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Probabilistic Model Checking for Systems Biology - PRISM

Probabilistic Model Checking for Systems Biology - PRISM

DRAFT2 Marta

DRAFT2 Marta Kwiatkowska, Gethin Norman, and David Parkerthe temporal logic CSL and the probabilistic model checking tool PRISM. In Sections3, 4 and 5, we consider three examples to demonstrate both how to modelbiological pathways in the PRISM language and how probabilistic model checkingcan be used to analyse such pathways. In Section 3 we start with a simpleset of reactions. Then, in Sections 4 and 5, we extend this simple example, firstby increasing the number of components of each molecular species in the systemand then by extending the possible reactions of the system. Finally, Section 6outlines related topics of interest.2 Probabilistic Model Checking and PRISMProbabilistic model checking is a technique for the modelling and analysis of systemswhich exhibit stochastic behaviour. This technique is a variant of modelchecking, a well-established and widely used formal method for ascertaining thecorrectness of real-life systems. Model checking requires two inputs: a descriptionof the system in some high-level modelling formalism (such as a Petri netor process algebra), and specification of one or more desired properties of thatsystem, usually in temporal logic (e.g. CTL or LTL). From the former, a modelof the system is constructed, typically a labelled state-transition system in whicheach state represents a possible system configuration and the transitions representthe evolution of the system from one configuration to another over time. Itis then possible to automatically verify whether or not each property is satisfied,based on a systematic and exhaustive exploration of the model.In probabilistic model checking, the models are augmented with quantitativeinformation regarding the likelihood that transitions occur and the timesat which they do so. In practice, these models are typically Markov chainsor Markov decision processes. In this chapter, we use continuous-time Markovchains (CTMCs), in which transitions between states are assigned (positive,real-valued) rates, which are interpreted as the rates of negative exponentialdistributions. Properties, while still expressed in temporal logic, are now quantitativein nature. For example, rather than verifying that ‘the protein alwayseventually degrades’, we may ask ‘what is the probability that the protein eventuallydegrades?’ or ‘what is the probability that the protein degrades within thours?’. The most common temporal logic for this purpose is is CSL (ContinuousStochastic Logic). Furthermore, by adding rewards to a CTMC, we canalso specify properties such as ‘what is the expected energy dissipation throughprotein binding within the first t time units?’ and ‘what is the expected numberof binding reactions before relocation occurs?’.In the remainder of this section we present an introduction to CTMCs, CSL,and the software tool PRISM, which provides support for probabilistic modelchecking of CTMCs using CSL. For further details, see e.g. [13].2.1 Continuous-Time Markov ChainsContinuous-time Markov chains (CTMCs), frequently used in performance analysis,model both continuous real time and probabilistic choice. This is done by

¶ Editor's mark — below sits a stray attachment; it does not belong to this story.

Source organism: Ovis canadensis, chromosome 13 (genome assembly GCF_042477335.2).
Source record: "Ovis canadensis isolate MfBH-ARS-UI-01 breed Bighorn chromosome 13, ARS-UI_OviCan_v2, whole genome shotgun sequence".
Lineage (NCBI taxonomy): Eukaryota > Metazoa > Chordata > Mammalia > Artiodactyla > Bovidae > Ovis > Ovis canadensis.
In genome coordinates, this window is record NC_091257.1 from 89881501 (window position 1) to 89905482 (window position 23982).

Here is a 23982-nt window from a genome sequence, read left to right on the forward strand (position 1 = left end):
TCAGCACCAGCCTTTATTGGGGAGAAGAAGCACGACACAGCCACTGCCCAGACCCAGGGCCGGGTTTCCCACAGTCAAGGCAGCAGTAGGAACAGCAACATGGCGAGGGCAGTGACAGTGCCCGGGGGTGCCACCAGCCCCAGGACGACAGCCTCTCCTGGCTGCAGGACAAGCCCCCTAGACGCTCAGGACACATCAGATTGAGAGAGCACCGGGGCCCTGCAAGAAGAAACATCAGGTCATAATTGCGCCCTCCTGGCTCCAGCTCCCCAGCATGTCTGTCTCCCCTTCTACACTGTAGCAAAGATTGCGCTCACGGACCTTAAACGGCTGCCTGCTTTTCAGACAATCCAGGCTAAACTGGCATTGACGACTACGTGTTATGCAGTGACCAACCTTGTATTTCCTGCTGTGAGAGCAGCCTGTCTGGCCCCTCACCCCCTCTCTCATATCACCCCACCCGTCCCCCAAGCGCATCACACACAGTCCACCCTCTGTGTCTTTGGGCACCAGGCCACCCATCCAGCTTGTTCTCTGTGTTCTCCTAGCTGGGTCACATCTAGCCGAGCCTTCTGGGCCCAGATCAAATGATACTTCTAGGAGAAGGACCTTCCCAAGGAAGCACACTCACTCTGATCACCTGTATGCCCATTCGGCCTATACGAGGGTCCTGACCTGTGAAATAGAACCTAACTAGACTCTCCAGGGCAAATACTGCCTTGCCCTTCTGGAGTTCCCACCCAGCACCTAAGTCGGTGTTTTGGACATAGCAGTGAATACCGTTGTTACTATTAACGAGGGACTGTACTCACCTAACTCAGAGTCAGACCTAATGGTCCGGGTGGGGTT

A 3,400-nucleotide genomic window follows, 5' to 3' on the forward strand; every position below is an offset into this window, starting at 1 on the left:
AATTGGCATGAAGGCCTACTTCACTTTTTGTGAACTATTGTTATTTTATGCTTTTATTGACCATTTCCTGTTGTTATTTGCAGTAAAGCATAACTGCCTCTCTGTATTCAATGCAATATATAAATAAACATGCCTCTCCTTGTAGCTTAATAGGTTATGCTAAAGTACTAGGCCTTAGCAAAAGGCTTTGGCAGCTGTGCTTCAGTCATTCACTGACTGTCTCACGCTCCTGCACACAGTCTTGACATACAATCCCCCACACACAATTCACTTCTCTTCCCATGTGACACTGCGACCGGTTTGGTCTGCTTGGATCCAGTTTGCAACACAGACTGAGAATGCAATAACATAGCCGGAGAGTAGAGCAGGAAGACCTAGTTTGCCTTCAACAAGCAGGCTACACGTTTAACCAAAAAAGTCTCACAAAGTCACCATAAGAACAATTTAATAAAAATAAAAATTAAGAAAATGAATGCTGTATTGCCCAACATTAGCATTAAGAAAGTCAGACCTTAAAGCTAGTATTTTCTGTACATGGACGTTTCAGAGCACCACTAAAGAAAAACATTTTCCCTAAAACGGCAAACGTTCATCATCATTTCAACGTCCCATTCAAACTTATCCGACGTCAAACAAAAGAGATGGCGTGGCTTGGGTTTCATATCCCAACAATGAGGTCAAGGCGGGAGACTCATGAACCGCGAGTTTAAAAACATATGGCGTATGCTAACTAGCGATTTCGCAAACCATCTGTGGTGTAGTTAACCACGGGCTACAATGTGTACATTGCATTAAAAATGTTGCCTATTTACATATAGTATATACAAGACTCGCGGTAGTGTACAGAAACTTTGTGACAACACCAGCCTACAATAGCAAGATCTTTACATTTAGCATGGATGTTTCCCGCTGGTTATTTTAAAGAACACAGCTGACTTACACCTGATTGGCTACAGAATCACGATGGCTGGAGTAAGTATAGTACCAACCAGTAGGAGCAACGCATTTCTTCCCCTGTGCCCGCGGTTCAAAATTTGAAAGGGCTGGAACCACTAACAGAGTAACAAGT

DRAFTProbabilistic Model Checking for Systems Biology 3specifying the rate at which a transition between two states occurs. Formally,we have the following definition.Definition 1. A CTMC is a tuple C = (S, R, L) where: S is a finite set ofstates; R : S × S → R ≥0 is a transition rate matrix; L : S → 2 AP is a labellingfunction.The transition rate matrix R assigns rates to each pair of states, which are usedas the parameter of an exponential distribution. A transition can only occurbetween states s and s ′ if R(s, s ′ )>0 and, in this case, the probability of thistransition being triggered within t time-units equals 1 − e −R(s,s′ )·t . Typically, ina state s, there is more than one state s ′ for which R(s, s ′ )>0, this is known as arace condition and the first transition to be triggered determines the next state.The choice of successor state s ′ from state s is thus probabilistic. The probabilityof moving to s ′ is R(s,s′ )E(s) , where E(s) = ∑ s ′ ∈S R(s, s′ ) is the exit rate of state s.The total time spent in s before any transition occurs is exponentially distributedwith rate E(s). The labelling function L assigns atomic propositions from a setAP to each state of the CTMC. These are used to label states with propertiesof interest.A CTMC can be augmented with reward structures which are used to annotateits states and/or transitions with additional quantitative information.Formally, a reward structure for a CTMC is a pair (ρ, ι) where:– ρ : S → R ≥0 is the state reward function;– ι : S × S → R ≥0 is the transition reward function.A path of a CTMC C = (S, R, L) is a non-empty sequence s 0 t 0 s 1 t 1 s 2 . . . wheres i ∈ S, t i ∈ R >0 and R(s i , s i+1 )>0 for all i≥0. The value t i represents theamount of time spent in the state s i and we denote by ω@t the state occupiedat time t, i.e. s j where j is the smallest index for which ∑ ji=0 t i ≥ t. We denoteby Path(s) the set of all (infinite and finite) paths of the CTMC C starting instate s. A probability measure Pr s over Path(s) can then be derived [2].Two traditional properties of CTMCs are transient behaviour, which relatesto the state of the model at a particular time instant; and steady-statebehaviour, which describes the state of the CTMC in the long-run. For a CTMCC = (S, R, L), the transient probability π s,t (s ′ ) is defined as the probability,having started in state s, of being in state s ′ at time instant t. The steady-stateprobability π s (s ′ ) is the probability of, having started in state s, being in state s ′in the long-run. The steady-state probability distribution, i.e. the values π s (s ′ )for all s ′ ∈ S, can be used to infer the percentage of time, in the long-run, thatthe CTMC spends in each state.2.2 Continuous Stochastic LogicThe temporal logic CSL originally introduced by Aziz et al. [1] and since extendedby Baier et al. [2] is based on the temporal logics CTL [5] and PCTL[7] and provides a powerful means to specify both path-based and traditional